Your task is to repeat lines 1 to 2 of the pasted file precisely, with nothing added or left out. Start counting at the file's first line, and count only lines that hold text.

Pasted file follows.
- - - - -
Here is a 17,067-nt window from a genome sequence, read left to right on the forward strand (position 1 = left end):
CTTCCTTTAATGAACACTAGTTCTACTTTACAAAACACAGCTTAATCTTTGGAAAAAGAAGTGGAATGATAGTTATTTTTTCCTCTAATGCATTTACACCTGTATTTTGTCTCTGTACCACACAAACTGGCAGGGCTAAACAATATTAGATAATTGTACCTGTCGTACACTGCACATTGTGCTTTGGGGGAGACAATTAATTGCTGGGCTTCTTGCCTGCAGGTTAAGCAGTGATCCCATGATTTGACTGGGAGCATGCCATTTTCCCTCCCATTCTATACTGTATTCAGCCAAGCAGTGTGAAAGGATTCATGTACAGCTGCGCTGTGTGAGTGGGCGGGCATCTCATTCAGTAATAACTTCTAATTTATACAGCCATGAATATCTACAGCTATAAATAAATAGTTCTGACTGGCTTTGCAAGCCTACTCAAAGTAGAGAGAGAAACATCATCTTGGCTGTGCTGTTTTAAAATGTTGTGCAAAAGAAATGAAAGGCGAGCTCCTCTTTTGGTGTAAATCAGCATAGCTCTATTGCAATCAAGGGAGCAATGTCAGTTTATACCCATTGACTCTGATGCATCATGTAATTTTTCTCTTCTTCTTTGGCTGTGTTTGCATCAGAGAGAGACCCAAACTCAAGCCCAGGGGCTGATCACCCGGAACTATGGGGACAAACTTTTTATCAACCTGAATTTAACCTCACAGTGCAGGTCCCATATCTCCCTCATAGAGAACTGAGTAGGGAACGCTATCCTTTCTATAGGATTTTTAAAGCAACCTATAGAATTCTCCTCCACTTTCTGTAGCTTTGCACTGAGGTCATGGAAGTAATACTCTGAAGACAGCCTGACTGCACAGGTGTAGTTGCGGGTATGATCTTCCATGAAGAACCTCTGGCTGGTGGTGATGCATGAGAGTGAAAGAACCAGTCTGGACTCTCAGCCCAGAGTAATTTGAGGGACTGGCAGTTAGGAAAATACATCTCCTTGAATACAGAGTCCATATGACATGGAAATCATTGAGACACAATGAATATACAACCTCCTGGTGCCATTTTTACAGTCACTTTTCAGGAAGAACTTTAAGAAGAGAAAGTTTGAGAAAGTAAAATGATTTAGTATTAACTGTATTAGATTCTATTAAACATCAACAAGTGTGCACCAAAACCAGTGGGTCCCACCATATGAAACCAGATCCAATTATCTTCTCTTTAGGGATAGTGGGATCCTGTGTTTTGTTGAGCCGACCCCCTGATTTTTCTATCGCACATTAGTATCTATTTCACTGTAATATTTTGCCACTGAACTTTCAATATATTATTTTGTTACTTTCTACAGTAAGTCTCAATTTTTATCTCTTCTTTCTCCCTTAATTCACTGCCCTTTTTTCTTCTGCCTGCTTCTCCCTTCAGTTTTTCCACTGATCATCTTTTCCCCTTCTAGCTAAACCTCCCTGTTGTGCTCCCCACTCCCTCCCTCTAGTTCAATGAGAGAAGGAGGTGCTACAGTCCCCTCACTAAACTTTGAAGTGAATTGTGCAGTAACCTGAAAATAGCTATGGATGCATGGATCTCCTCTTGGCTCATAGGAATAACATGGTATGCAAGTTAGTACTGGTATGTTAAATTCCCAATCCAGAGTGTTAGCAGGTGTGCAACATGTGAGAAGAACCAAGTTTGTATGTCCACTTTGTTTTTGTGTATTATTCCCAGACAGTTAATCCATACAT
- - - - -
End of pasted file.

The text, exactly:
Here is a 17,067-nt window from a genome sequence, read left to right on the forward strand (position 1 = left end):
CTTCCTTTAATGAACACTAGTTCTACTTTACAAAACACAGCTTAATCTTTGGAAAAAGAAGTGGAATGATAGTTATTTTTTCCTCTAATGCATTTACACCTGTATTTTGTCTCTGTACCACACAAACTGGCAGGGCTAAACAATATTAGATAATTGTACCTGTCGTACACTGCACATTGTGCTTTGGGGGAGACAATTAATTGCTGGGCTTCTTGCCTGCAGGTTAAGCAGTGATCCCATGATTTGACTGGGAGCATGCCATTTTCCCTCCCATTCTATACTGTATTCAGCCAAGCAGTGTGAAAGGATTCATGTACAGCTGCGCTGTGTGAGTGGGCGGGCATCTCATTCAGTAATAACTTCTAATTTATACAGCCATGAATATCTACAGCTATAAATAAATAGTTCTGACTGGCTTTGCAAGCCTACTCAAAGTAGAGAGAGAAACATCATCTTGGCTGTGCTGTTTTAAAATGTTGTGCAAAAGAAATGAAAGGCGAGCTCCTCTTTTGGTGTAAATCAGCATAGCTCTATTGCAATCAAGGGAGCAATGTCAGTTTATACCCATTGACTCTGATGCATCATGTAATTTTTCTCTTCTTCTTTGGCTGTGTTTGCATCAGAGAGAGACCCAAACTCAAGCCCAGGGGCTGATCACCCGGAACTATGGGGACAAACTTTTTATCAACCTGAATTTAACCTCACAGTGCAGGTCCCATATCTCCCTCATAGAGAACTGAGTAGGGAACGCTATCCTTTCTATAGGATTTTTAAAGCAACCTATAGAATTCTCCTCCACTTTCTGTAGCTTTGCACTGAGGTCATGGAAGTAATACTCTGAAGACAGCCTGACTGCACAGGTGTAGTTGCGGGTATGATCTTCCATGAAGAACCTCTGGCTGGTGGTGATGCATGAGAGTGAAAGAACCAGTCTGGACTCTCAGCCCAGAGTAATTTGAGGGACTGGCAGTTAGGAAAATACATCTCCTTGAATACAGAGTCCATATGACATGGAAATCATTGAGACACAATGAATATACAACCTCCTGGTGCCATTTTTACAGTCACTTTTCAGGAAGAACTTTAAGAAGAGAAAGTTTGAGAAAGTAAAATGATTTAGTATTAACTGTATTAGATTCTATTAAACATCAACAAGTGTGCACCAAAACCAGTGGGTCCCACCATATGAAACCAGATCCAATTATCTTCTCTTTAGGGATAGTGGGATCCTGTGTTTTGTTGAGCCGACCCCCTGATTTTTCTATCGCACATTAGTATCTATTTCACTGTAATATTTTGCCACTGAACTTTCAATATATTATTTTGTTACTTTCTACAGTAAGTCTCAATTTTTATCTCTTCTTTCTCCCTTAATTCACTGCCCTTTTTTCTTCTGCCTGCTTCTCCCTTCAGTTTTTCCACTGATCATCTTTTCCCCTTCTAGCTAAACCTCCCTGTTGTGCTCCCCACTCCCTCCCTCTAGTTCAATGAGAGAAGGAGGTGCTACAGTCCCCTCACTAAACTTTGAAGTGAATTGTGCAGTAACCTGAAAATAGCTATGGATGCATGGATCTCCTCTTGGCTCATAGGAATAACATGGTATGCAAGTTAGTACTGGTATGTTAAATTCCCAATCCAGAGTGTTAGCAGGTGTGCAACATGTGAGAAGAACCAAGTTTGTATGTCCACTTTGTTTTTGTGTATTATTCCCAGACAGTTAATCCATACAT